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Stopping a Climate Change and Pollution Nightmare in the East Bay

Tar sands is the oil industry’s newest threat. Local activists want to put limits on refinery emissions to halt this dense and dangerous crude from coming to the Bay. But are the regional air district and state government on board?



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"People used to call us the Bay Area Refinery Workers, but I guess someone else has claimed that name," he said, joking, before stating that the caps would also help the refineries become safer workplaces.

One by one, people at the meeting rose to implore BAAQMD to adopt the regional caps with haste. "Our children and our grandparents are dying every day from cancer," said Richmond resident Sandy Saeteurn of APEN. "This refinery cap will hold the line while you focus on the other measures you need to take to reduce emissions."

"We have to protect this world, and you are one of few places where change can happen," said Amy Valens, a retired teacher from the 350 Marin climate-change group.

Oakland Councilmember Rebecca Kaplan is the city's representative on the air district board, and she gave comfort to cap proponents by speaking critically about the oil industry's push to refine dirtier fuels.

Earlier at the meeting, BAAQMD executive director Broadbent repeated the claim that a regional emissions caps would send refinery production elsewhere and that it would not achieve an overall reduction in emissions.

As an alternative to the cap, he proposed a more selective regulatory structure using the cost-effective, technological retrofits of specific refinery equipment so as to control and reduce their emissions, known as the Best Available Retrofit Control Technology method. Broadbent planned to bring the matter up for a vote by December, but some BAAQMD board members requested that the vote occur sooner.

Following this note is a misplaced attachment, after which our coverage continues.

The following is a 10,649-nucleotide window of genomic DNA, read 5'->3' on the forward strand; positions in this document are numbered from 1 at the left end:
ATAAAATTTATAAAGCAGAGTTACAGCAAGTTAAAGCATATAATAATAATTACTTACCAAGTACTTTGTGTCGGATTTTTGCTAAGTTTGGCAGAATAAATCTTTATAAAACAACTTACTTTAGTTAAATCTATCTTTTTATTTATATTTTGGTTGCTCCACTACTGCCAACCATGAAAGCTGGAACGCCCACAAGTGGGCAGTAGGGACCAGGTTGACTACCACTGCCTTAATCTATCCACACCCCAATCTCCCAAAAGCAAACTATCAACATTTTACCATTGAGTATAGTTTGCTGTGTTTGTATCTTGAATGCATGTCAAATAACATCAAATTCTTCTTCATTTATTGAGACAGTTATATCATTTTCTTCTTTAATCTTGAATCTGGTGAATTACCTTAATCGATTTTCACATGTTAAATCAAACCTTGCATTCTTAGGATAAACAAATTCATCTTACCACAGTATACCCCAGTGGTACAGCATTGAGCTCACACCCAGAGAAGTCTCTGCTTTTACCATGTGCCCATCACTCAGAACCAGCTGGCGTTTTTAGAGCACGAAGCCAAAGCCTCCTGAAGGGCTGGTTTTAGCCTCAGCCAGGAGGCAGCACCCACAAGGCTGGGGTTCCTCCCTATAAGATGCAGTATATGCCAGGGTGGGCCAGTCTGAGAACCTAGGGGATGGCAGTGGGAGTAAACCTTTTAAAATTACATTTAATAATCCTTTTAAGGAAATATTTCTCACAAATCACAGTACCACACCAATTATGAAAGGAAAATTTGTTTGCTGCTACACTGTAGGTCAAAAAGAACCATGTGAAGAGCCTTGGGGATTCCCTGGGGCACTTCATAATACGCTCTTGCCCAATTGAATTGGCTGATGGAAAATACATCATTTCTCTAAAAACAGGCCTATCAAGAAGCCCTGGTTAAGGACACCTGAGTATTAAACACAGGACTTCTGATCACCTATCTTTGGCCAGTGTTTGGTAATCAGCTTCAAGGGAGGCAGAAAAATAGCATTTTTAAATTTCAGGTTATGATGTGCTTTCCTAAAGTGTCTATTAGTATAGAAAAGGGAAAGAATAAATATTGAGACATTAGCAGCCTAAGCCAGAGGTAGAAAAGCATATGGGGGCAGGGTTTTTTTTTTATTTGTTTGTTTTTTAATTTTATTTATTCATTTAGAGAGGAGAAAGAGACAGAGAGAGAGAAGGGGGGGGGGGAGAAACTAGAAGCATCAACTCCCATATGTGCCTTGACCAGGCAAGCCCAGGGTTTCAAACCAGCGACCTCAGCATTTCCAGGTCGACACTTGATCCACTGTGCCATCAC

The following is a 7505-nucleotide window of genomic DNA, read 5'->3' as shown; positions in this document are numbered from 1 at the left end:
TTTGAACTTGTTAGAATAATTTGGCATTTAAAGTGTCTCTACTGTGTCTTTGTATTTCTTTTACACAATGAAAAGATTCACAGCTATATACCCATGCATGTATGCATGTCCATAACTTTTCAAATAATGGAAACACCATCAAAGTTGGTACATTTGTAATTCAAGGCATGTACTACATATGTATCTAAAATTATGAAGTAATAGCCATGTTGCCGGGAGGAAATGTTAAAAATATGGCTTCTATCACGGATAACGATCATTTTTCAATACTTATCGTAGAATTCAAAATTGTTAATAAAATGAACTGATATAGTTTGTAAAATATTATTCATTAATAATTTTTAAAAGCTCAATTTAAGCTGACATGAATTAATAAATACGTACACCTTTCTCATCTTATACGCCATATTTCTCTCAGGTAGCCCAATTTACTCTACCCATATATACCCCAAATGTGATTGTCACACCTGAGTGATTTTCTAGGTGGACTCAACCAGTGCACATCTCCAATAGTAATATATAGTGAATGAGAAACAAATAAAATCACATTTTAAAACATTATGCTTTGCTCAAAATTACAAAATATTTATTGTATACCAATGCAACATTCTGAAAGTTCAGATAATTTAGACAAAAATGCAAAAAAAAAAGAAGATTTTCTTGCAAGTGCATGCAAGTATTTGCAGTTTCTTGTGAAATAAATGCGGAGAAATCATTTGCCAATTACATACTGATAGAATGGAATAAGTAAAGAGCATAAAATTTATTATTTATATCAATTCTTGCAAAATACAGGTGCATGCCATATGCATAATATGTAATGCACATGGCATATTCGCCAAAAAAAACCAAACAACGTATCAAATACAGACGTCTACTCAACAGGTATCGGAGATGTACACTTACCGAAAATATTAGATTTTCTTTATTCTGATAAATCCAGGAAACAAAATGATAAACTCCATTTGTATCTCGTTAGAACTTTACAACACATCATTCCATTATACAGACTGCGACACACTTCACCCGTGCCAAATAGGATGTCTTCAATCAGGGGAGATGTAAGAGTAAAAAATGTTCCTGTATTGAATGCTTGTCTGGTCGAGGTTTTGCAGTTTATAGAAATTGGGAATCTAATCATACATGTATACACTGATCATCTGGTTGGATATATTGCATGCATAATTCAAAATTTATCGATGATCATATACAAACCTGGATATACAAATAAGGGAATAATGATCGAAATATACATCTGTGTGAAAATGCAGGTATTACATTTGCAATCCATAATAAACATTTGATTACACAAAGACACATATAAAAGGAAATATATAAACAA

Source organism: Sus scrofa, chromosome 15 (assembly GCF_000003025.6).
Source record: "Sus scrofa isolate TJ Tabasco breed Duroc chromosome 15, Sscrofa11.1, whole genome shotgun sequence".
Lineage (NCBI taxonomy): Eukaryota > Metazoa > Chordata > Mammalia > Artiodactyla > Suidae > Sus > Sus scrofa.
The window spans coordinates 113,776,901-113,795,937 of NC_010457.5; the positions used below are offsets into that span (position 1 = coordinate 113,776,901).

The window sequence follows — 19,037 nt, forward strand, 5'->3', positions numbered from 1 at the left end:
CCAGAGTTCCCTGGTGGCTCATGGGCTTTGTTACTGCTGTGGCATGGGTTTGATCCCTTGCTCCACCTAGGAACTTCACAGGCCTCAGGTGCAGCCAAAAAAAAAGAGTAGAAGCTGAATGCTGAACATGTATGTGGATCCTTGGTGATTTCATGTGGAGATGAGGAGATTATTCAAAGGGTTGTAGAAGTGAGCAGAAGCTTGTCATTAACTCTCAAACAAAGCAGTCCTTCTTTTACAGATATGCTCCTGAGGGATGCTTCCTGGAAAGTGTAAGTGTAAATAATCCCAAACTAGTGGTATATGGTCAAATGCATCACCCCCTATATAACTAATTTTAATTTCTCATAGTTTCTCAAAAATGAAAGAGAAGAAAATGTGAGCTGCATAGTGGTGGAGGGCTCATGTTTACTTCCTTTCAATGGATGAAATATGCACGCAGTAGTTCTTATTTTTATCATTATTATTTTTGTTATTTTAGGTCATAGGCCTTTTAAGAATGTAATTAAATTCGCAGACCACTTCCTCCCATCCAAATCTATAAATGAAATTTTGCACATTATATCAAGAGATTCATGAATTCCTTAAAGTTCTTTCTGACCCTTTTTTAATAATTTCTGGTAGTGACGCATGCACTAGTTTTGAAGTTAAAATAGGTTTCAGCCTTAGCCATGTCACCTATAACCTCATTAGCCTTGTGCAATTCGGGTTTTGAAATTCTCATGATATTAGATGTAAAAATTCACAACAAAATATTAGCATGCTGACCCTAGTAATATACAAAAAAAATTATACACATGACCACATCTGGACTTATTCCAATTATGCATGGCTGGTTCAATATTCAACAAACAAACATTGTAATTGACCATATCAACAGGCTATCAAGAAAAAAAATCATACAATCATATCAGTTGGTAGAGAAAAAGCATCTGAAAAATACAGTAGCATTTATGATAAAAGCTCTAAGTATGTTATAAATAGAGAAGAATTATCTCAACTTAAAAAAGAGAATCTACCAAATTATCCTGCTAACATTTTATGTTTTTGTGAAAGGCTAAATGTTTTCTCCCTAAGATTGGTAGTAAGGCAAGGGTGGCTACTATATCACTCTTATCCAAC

San Francisco Supervisor John Avalos insisted that Broadbent return to the next BAAQMD meeting in July with a timetable for implementation of a cap proposal, and that his staff prepare an environmental-impact review of the idea as soon as possible. Avalos has been a persistent advocate of caps, in part owing to his own personal experience with the oil industry. Growing up in the southern Los Angeles town of Wilmington, he lived close to several refineries. One of his earliest memories, he says, is of an explosion at the Wilmington Texaco refinery, which blanketed his town with pollution and was met by false promises from company officials that such incidents would never occur again.


Only a few years ago, the oil industry was pushing ahead with projects like the Keystone XL pipeline, and the Northern Gateway pipeline through British Columbia, which would have enabled delivery of enormous volumes of the high-carbon crude to the West Coast.

But grassroots opposition to Keystone XL led President Barack Obama to veto the project in 2015. And determined opposition by some of the most systematically disenfranchised people in North America — Canada's indigenous people — has been the main obstacle to the Northern Gateway's completion. As a result, the tar sands are effectively landlocked, and the oil industry has been forced into their current efforts to ship smaller quantities of this carbon-intensive product by rail.

A 2015 report in the journal Nature found that trillions of dollars' worth of known and extractable coal, oil, and gas reserves — including nearly all remaining tar sands and all Arctic oil and gas — must remain in the ground if global temperatures are to be kept under the safety threshold of 2 degrees centigrade, agreed to by the world's nations.

And that's why proponents of the emission caps — led by those most directly poisoned by oil refineries — see this prospective new regulation as a crucial piece of an international grassroots struggle to fight climate change and starve the tar-sands beast.


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